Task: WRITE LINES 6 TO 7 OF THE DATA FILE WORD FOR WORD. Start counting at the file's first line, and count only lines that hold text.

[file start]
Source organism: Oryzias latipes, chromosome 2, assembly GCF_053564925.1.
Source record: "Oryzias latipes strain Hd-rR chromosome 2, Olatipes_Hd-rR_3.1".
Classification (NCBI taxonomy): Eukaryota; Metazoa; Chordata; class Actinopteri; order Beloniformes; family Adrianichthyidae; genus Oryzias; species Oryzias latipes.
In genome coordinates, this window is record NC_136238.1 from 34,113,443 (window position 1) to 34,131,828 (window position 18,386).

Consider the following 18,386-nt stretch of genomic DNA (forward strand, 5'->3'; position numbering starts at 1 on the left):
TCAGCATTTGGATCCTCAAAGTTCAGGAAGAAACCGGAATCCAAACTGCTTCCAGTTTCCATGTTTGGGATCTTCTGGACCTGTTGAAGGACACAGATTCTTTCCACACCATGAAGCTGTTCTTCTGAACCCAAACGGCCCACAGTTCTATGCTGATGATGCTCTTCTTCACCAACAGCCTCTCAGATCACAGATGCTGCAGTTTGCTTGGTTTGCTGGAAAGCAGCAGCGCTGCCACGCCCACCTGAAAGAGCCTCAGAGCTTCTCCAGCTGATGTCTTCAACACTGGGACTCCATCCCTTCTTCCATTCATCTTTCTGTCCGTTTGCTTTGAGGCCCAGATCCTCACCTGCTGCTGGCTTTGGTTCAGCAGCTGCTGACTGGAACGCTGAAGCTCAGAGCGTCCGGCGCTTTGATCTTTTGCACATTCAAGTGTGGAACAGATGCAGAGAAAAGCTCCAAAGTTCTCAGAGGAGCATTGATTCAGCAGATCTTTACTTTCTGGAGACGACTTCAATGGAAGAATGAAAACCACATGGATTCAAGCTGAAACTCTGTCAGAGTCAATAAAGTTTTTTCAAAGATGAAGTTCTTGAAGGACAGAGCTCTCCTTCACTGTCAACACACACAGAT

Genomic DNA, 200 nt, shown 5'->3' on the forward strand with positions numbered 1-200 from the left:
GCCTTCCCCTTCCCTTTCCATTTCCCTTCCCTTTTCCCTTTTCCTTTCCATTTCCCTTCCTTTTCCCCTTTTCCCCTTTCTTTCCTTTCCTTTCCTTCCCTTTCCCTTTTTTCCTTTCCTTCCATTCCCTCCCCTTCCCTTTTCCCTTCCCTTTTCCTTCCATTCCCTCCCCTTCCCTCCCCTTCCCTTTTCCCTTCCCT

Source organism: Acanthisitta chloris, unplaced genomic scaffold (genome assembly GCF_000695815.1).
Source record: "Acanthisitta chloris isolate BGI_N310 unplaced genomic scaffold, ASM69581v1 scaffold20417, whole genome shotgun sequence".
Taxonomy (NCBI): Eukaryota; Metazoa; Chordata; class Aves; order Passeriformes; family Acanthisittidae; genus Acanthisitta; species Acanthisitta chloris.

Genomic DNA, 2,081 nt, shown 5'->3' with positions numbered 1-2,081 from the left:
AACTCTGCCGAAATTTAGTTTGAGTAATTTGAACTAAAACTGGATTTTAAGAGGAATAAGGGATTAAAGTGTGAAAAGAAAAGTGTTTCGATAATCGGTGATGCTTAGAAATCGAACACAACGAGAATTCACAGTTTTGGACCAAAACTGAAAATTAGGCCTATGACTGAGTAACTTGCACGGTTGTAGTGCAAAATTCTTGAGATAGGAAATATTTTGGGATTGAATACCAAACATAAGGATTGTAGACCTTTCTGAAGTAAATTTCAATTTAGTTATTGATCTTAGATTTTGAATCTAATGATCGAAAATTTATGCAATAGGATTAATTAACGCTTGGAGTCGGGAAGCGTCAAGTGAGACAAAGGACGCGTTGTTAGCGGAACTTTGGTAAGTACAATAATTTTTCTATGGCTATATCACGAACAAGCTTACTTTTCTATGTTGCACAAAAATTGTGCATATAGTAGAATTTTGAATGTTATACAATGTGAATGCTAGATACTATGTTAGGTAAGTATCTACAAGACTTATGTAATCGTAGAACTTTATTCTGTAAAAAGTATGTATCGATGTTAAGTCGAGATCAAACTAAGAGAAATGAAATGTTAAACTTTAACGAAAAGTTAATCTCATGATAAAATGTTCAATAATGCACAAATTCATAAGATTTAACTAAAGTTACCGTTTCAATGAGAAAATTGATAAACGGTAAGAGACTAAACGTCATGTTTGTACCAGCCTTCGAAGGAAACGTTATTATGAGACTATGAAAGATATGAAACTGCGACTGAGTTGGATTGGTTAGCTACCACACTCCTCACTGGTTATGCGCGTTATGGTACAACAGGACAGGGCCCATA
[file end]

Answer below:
TCAGCATTTGGATCCTCAAAGTTCAGGAAGAAACCGGAATCCAAACTGCTTCCAGTTTCCATGTTTGGGATCTTCTGGACCTGTTGAAGGACACAGATTCTTTCCACACCATGAAGCTGTTCTTCTGAACCCAAACGGCCCACAGTTCTATGCTGATGATGCTCTTCTTCACCAACAGCCTCTCAGATCACAGATGCTGCAGTTTGCTTGGTTTGCTGGAAAGCAGCAGCGCTGCCACGCCCACCTGAAAGAGCCTCAGAGCTTCTCCAGCTGATGTCTTCAACACTGGGACTCCATCCCTTCTTCCATTCATCTTTCTGTCCGTTTGCTTTGAGGCCCAGATCCTCACCTGCTGCTGGCTTTGGTTCAGCAGCTGCTGACTGGAACGCTGAAGCTCAGAGCGTCCGGCGCTTTGATCTTTTGCACATTCAAGTGTGGAACAGATGCAGAGAAAAGCTCCAAAGTTCTCAGAGGAGCATTGATTCAGCAGATCTTTACTTTCTGGAGACGACTTCAATGGAAGAATGAAAACCACATGGATTCAAGCTGAAACTCTGTCAGAGTCAATAAAGTTTTTTCAAAGATGAAGTTCTTGAAGGACAGAGCTCTCCTTCACTGTCAACACACACAGAT

Genomic DNA, 200 nt, shown 5'->3' on the forward strand with positions numbered 1-200 from the left: